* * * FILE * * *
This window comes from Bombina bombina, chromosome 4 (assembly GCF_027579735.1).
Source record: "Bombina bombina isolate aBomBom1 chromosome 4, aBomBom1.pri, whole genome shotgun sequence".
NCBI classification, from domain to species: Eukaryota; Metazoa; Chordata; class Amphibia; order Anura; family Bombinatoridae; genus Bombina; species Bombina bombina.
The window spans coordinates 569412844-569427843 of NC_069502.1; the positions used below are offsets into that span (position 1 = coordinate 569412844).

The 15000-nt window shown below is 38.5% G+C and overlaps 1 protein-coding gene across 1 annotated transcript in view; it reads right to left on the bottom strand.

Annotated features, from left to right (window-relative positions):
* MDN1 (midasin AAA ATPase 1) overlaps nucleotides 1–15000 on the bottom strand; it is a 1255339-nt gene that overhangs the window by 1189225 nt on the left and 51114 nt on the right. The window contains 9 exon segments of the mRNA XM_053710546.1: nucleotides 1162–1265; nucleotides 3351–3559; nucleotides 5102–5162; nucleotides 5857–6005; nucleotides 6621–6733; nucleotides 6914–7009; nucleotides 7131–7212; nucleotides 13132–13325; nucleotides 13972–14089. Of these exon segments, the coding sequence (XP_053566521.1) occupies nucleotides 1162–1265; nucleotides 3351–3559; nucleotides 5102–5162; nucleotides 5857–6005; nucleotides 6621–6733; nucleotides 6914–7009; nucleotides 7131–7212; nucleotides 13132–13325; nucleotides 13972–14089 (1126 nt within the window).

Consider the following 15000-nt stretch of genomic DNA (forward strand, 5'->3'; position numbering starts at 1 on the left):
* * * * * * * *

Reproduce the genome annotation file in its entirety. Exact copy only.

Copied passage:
This window comes from Bombina bombina, chromosome 4 (assembly GCF_027579735.1).
Source record: "Bombina bombina isolate aBomBom1 chromosome 4, aBomBom1.pri, whole genome shotgun sequence".
NCBI classification, from domain to species: Eukaryota; Metazoa; Chordata; class Amphibia; order Anura; family Bombinatoridae; genus Bombina; species Bombina bombina.
The window spans coordinates 569412844-569427843 of NC_069502.1; the positions used below are offsets into that span (position 1 = coordinate 569412844).

The 15000-nt window shown below is 38.5% G+C and overlaps 1 protein-coding gene across 1 annotated transcript in view; it reads right to left on the bottom strand.

Annotated features, from left to right (window-relative positions):
* MDN1 (midasin AAA ATPase 1) overlaps nucleotides 1–15000 on the bottom strand; it is a 1255339-nt gene that overhangs the window by 1189225 nt on the left and 51114 nt on the right. The window contains 9 exon segments of the mRNA XM_053710546.1: nucleotides 1162–1265; nucleotides 3351–3559; nucleotides 5102–5162; nucleotides 5857–6005; nucleotides 6621–6733; nucleotides 6914–7009; nucleotides 7131–7212; nucleotides 13132–13325; nucleotides 13972–14089. Of these exon segments, the coding sequence (XP_053566521.1) occupies nucleotides 1162–1265; nucleotides 3351–3559; nucleotides 5102–5162; nucleotides 5857–6005; nucleotides 6621–6733; nucleotides 6914–7009; nucleotides 7131–7212; nucleotides 13132–13325; nucleotides 13972–14089 (1126 nt within the window).

Consider the following 15000-nt stretch of genomic DNA (forward strand, 5'->3'; position numbering starts at 1 on the left):